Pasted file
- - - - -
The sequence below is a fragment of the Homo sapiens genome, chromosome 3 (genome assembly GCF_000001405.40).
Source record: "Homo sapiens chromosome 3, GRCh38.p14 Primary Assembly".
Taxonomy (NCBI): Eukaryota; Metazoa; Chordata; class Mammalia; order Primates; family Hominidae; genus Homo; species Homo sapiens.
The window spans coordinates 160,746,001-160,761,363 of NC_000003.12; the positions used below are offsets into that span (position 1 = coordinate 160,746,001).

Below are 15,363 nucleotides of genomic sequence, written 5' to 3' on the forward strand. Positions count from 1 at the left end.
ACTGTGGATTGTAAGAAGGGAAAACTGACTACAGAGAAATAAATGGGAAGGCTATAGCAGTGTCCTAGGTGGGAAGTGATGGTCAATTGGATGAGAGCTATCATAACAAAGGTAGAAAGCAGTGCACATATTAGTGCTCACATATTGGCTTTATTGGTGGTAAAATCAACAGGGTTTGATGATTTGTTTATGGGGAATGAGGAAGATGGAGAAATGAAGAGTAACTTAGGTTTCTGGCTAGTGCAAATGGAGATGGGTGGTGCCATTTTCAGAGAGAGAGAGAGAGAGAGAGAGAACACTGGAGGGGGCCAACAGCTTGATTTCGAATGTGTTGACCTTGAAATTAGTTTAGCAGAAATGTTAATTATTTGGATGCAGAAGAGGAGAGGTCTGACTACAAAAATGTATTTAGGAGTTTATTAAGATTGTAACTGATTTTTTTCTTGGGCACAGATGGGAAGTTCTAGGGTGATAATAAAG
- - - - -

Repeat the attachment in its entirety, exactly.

The sequence below is a fragment of the Homo sapiens genome, chromosome 3 (genome assembly GCF_000001405.40).
Source record: "Homo sapiens chromosome 3, GRCh38.p14 Primary Assembly".
Taxonomy (NCBI): Eukaryota; Metazoa; Chordata; class Mammalia; order Primates; family Hominidae; genus Homo; species Homo sapiens.
The window spans coordinates 160,746,001-160,761,363 of NC_000003.12; the positions used below are offsets into that span (position 1 = coordinate 160,746,001).

Below are 15,363 nucleotides of genomic sequence, written 5' to 3' on the forward strand. Positions count from 1 at the left end.
ACTGTGGATTGTAAGAAGGGAAAACTGACTACAGAGAAATAAATGGGAAGGCTATAGCAGTGTCCTAGGTGGGAAGTGATGGTCAATTGGATGAGAGCTATCATAACAAAGGTAGAAAGCAGTGCACATATTAGTGCTCACATATTGGCTTTATTGGTGGTAAAATCAACAGGGTTTGATGATTTGTTTATGGGGAATGAGGAAGATGGAGAAATGAAGAGTAACTTAGGTTTCTGGCTAGTGCAAATGGAGATGGGTGGTGCCATTTTCAGAGAGAGAGAGAGAGAGAGAGAGAACACTGGAGGGGGCCAACAGCTTGATTTCGAATGTGTTGACCTTGAAATTAGTTTAGCAGAAATGTTAATTATTTGGATGCAGAAGAGGAGAGGTCTGACTACAAAAATGTATTTAGGAGTTTATTAAGATTGTAACTGATTTTTTTCTTGGGCACAGATGGGAAGTTCTAGGGTGATAATAAAG